It is hard to condemn them because most of them have to work at almost a full-time job in order to pay the rent tuition and daily lives. Most of my friends worked at government offices which demanded at least 120 hours a month, on paper. The reality that it was more than that. So, they had to pack all the courses together in two or three days, so they can work in the “days off”. The courses they can’t fit into the tight schedule, they just skip. In most of their semesters, they have almost 7 tests, and the university doesn’t help with this issue. Students have two days between tests, maybe one, maybe two on the same day, so they have to take a late exam just to be able to study. Those who can’t afford to take late-exams have to come up with a strategy that allows them to pass. So, they have to rely on shortcuts.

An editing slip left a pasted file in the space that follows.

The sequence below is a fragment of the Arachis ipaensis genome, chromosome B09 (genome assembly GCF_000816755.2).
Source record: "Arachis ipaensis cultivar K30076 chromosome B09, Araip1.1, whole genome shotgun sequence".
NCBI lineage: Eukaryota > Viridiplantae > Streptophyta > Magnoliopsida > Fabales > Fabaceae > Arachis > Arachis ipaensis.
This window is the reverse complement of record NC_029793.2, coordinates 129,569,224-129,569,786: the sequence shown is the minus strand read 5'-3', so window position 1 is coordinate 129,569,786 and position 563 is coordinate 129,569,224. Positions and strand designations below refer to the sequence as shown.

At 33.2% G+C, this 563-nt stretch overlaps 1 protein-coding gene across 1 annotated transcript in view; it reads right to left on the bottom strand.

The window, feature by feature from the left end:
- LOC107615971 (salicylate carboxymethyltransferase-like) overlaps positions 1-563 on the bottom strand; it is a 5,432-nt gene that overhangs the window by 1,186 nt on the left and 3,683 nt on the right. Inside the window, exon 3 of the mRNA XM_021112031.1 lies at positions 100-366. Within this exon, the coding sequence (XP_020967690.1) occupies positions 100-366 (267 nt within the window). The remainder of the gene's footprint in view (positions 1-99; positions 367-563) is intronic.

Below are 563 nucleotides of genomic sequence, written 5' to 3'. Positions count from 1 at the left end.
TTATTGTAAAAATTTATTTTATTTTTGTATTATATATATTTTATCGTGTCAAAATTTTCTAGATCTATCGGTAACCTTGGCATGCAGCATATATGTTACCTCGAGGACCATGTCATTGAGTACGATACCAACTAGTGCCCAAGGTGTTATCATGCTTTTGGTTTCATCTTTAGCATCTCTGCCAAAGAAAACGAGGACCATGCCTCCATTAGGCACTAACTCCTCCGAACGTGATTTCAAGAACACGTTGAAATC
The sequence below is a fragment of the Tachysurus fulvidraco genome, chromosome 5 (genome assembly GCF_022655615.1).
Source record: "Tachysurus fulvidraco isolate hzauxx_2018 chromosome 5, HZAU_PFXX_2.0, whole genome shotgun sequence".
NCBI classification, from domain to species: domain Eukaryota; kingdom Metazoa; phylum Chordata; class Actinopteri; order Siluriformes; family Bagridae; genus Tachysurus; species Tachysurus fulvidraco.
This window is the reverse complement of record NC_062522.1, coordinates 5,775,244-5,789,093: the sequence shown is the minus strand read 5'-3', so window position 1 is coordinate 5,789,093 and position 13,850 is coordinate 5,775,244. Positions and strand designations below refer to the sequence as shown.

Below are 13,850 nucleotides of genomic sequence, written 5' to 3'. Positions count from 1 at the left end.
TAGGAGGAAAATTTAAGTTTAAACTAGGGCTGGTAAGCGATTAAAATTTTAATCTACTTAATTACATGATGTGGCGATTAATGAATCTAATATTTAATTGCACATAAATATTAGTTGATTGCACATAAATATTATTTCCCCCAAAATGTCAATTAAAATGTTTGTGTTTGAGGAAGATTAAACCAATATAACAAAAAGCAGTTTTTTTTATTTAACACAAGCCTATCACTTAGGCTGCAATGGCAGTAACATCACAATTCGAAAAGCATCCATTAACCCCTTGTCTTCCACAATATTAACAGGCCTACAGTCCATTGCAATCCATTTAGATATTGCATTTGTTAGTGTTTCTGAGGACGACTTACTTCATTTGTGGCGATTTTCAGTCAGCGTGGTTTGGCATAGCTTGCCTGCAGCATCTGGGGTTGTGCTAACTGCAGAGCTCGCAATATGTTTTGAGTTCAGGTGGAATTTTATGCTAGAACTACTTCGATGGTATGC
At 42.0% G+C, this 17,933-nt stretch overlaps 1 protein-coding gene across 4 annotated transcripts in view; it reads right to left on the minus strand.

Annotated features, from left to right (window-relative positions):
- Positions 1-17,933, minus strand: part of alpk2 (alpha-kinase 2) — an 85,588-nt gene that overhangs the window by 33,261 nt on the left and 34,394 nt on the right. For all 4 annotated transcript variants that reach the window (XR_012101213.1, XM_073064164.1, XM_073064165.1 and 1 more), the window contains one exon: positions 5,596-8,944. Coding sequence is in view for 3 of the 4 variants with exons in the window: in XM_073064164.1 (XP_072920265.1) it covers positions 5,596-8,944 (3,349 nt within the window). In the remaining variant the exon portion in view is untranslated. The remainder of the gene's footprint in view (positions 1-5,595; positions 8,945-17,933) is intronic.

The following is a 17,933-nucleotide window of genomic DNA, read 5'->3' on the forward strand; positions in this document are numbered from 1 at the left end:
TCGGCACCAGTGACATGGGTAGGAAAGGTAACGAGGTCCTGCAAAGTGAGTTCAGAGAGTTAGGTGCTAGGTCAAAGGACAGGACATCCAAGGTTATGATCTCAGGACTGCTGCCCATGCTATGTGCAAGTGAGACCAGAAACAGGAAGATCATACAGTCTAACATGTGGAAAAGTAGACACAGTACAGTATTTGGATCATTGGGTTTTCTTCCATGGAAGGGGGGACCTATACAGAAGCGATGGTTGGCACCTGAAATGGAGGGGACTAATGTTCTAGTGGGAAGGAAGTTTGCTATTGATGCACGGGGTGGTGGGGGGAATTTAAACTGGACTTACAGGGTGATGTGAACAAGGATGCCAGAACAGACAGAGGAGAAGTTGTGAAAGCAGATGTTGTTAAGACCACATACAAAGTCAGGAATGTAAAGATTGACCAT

For most of them, lectures come second to social life, work and hobbies. They prefer to play online games, scroll their Facebook, even buy clothes online, instead of hearing the lecture. Though some professors are just bad at lecturing, most of them are doing a fine job. It’s just that the students have too short of an attention span, or just don’t have the slightest care for those subjects. I heard a lot of complains about “boring” lectures, that for me were far from boring. Students were surprised when lectures were interesting. They tend to say “This is the only course I took that was interesting”. The rest are just deemed as not. The usual complaint is “why should I care about this theoretical issue that has little to do with the real world, the world doesn’t work like that, and those theories are dumb and have no relevance for me after graduation”.